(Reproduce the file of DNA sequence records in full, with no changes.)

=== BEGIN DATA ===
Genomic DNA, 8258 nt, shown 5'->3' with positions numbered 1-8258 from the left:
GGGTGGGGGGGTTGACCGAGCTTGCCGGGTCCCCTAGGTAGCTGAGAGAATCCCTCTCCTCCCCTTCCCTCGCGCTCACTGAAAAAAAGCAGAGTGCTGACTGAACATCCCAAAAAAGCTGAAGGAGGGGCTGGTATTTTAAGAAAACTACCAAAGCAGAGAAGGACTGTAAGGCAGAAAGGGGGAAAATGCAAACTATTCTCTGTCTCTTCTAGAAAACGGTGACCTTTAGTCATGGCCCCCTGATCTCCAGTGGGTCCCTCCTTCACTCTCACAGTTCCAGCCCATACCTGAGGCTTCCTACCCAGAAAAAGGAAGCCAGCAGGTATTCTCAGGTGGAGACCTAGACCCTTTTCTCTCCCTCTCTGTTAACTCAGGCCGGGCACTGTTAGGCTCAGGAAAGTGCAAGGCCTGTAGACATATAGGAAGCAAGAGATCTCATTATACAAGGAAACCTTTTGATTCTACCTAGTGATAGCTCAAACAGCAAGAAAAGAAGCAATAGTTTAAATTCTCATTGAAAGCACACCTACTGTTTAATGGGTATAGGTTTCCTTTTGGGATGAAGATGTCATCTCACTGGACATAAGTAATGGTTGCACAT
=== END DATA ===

Genomic DNA, 8258 nt, shown 5'->3' with positions numbered 1-8258 from the left:
GGGTGGGGGGGTTGACCGAGCTTGCCGGGTCCCCTAGGTAGCTGAGAGAATCCCTCTCCTCCCCTTCCCTCGCGCTCACTGAAAAAAAGCAGAGTGCTGACTGAACATCCCAAAAAAGCTGAAGGAGGGGCTGGTATTTTAAGAAAACTACCAAAGCAGAGAAGGACTGTAAGGCAGAAAGGGGGAAAATGCAAACTATTCTCTGTCTCTTCTAGAAAACGGTGACCTTTAGTCATGGCCCCCTGATCTCCAGTGGGTCCCTCCTTCACTCTCACAGTTCCAGCCCATACCTGAGGCTTCCTACCCAGAAAAAGGAAGCCAGCAGGTATTCTCAGGTGGAGACCTAGACCCTTTTCTCTCCCTCTCTGTTAACTCAGGCCGGGCACTGTTAGGCTCAGGAAAGTGCAAGGCCTGTAGACATATAGGAAGCAAGAGATCTCATTATACAAGGAAACCTTTTGATTCTACCTAGTGATAGCTCAAACAGCAAGAAAAGAAGCAATAGTTTAAATTCTCATTGAAAGCACACCTACTGTTTAATGGGTATAGGTTTCCTTTTGGGATGAAGATGTCATCTCACTGGACATAAGTAATGGTTGCACAT